Much like the odious IRS inquiries made of Tea Party and conservative non-profits, this FCC foray into the private domain of editorial selection is meant to intimidate and smacks of Big Brother and a sub silentioreturn to the odious Fairness Doctrine.

FCC plans to delve into eight categories of “critical information” at each station and to probe each station’s “news philosophy” to arrive at a determination as to whether programming is biased. That, of course, is regulation by “raised eyebrow.”

Although most broadcast regulatees fear disobeying or countermanding the will of the agency that licenses them, that is precisely what they should do in this instance. When FCC comes knocking with its “Multi-Market Study of Critical Needs” this Spring, each licensee contacted should refuse to supply any response on First Amendment grounds. If every station will abide by that practice, FCC will be called out on its censorship and rebuffed to the applause of every American who cherishes the right to freedom of speech and the press.
In my book Freedom, Technology, and the First Amendment, I have explained that the only system that truly protects the intended meaning of the First Amendment is a property rights system (one that rejects licensure in favor of vesting property rights in broadcasting parameters to station owners).

However you label it, the Multi-Market Studyof Critical Needs” is an invasion of editorial prerogative that is constitutionally protected and is a prelude to more overt forms of government censorship. It is legally indefensible. If there is any hard and fast rule that the First Amendment delivers, it is that the government must keep its hands off the press.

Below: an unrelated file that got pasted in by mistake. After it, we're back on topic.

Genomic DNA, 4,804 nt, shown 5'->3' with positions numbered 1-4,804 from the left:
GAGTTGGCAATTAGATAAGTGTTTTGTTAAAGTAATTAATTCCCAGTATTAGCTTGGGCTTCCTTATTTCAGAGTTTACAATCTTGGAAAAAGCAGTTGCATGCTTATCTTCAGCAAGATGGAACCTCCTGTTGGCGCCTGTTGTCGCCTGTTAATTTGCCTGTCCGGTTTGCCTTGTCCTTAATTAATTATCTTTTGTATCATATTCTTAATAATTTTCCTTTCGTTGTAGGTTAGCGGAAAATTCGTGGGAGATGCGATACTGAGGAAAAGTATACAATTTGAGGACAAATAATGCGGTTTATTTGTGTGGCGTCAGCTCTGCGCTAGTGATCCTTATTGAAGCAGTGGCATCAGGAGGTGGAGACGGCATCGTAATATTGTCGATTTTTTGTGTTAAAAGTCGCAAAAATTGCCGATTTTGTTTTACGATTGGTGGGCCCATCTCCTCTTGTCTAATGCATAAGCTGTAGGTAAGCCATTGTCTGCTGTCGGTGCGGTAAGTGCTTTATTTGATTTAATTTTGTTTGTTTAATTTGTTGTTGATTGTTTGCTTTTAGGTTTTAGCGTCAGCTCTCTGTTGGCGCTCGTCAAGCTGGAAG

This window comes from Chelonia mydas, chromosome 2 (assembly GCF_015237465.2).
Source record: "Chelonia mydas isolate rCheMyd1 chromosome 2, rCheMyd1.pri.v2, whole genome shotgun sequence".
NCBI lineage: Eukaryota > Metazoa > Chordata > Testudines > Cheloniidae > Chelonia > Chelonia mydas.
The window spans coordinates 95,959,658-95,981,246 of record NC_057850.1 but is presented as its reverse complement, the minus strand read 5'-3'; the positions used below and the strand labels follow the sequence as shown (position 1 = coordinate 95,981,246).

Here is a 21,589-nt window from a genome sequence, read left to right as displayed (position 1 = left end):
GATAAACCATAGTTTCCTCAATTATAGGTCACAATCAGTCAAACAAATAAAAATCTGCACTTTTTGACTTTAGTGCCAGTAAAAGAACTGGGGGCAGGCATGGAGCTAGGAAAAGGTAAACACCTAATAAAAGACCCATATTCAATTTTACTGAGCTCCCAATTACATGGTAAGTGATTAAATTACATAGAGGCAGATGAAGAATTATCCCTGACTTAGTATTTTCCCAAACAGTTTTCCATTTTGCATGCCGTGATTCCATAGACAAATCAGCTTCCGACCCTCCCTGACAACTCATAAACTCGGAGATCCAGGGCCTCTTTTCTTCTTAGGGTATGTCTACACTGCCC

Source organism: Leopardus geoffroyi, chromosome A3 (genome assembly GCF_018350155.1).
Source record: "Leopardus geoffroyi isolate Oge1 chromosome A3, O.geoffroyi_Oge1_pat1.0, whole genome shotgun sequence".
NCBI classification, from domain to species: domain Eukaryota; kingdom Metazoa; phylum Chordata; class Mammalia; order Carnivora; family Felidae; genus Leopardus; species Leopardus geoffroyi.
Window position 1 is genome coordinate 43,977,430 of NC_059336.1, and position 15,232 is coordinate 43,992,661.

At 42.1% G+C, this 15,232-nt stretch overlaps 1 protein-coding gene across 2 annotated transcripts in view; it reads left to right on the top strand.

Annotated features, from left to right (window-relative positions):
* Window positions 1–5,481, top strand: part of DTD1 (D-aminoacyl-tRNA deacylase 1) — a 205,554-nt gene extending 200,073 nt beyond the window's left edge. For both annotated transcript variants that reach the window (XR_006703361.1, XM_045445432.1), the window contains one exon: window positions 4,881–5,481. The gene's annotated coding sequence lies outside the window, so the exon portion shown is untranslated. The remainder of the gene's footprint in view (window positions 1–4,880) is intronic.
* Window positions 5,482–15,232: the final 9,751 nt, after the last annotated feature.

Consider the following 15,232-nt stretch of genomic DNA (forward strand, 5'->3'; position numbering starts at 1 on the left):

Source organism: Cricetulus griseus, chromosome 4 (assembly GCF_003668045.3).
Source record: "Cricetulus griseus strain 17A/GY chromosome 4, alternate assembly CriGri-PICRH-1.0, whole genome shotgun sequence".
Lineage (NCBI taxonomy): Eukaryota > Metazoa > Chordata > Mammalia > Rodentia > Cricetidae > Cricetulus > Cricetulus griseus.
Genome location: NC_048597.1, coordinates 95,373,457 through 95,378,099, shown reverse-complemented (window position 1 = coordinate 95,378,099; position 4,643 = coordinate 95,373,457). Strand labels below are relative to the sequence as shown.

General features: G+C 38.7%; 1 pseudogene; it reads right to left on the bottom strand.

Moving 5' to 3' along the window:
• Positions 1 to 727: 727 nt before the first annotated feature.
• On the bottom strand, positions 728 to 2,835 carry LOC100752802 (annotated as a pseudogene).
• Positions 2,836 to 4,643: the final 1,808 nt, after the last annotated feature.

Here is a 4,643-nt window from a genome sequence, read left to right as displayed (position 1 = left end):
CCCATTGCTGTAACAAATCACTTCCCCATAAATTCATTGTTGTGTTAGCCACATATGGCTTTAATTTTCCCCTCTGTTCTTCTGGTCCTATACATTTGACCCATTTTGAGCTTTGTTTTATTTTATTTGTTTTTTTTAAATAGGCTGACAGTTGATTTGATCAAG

There can be no government “suggestion,” no lurking government presence, in the room when station programmers decide what to air. There can be no semblance of fear induced by FCC second guessing of editorial prerogatives if we are to enjoy freedom of the press.

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The Commissioners of the FCC swore an oath to uphold the Constitution. Former FCC Commissioners Mark Fowler, Dennis Patrick, and James Quello understood the significance of their oaths when they, on that basis, supported elimination of the Fairness Doctrine.

In so many respects, the Obama Administration emulates through regulatory bullying the common practices of third world dictators. Now, in the final years of this Administration, it is moving in the direction of more editorial censorship (ask James Rosen of Fox News about how this Administration intimidates journalists). That move must be stopped. The Fairness Doctrine genie must not simply be locked securely into its bottle, the bottle itself must be obliterated.

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Jonathan W. Emord is an attorney who practices constitutional and administrative law before the federal courts and agencies. Congressman Ron Paul calls Jonathan "a hero of the health freedom revolution" and says "all freedom-loving Americans are in [his] debt . . . for his courtroom [victories] on behalf of health freedom." He has defeated the FDA in federal court a remarkable eight times, seven on First Amendment grounds, and is the author of Amazon bestsellers The Rise of Tyranny, Global Censorship of Health Information, and Restore the Republic. He is the American Justice columnist for U.S.A. Today Magazine and the host of “Jonathan Emord’s Truth Trial” on the GCN Radio Network (visit and For more info visit and join the Emord FDA/FTC Law Group on Linkedin.












Much like the odious IRS inquiries made of Tea Party and conservative non-profits, this FCC foray into the private domain of editorial selection is meant to intimidate and smacks of Big Brother and a sub silentioreturn to the odious Fairness Doctrine.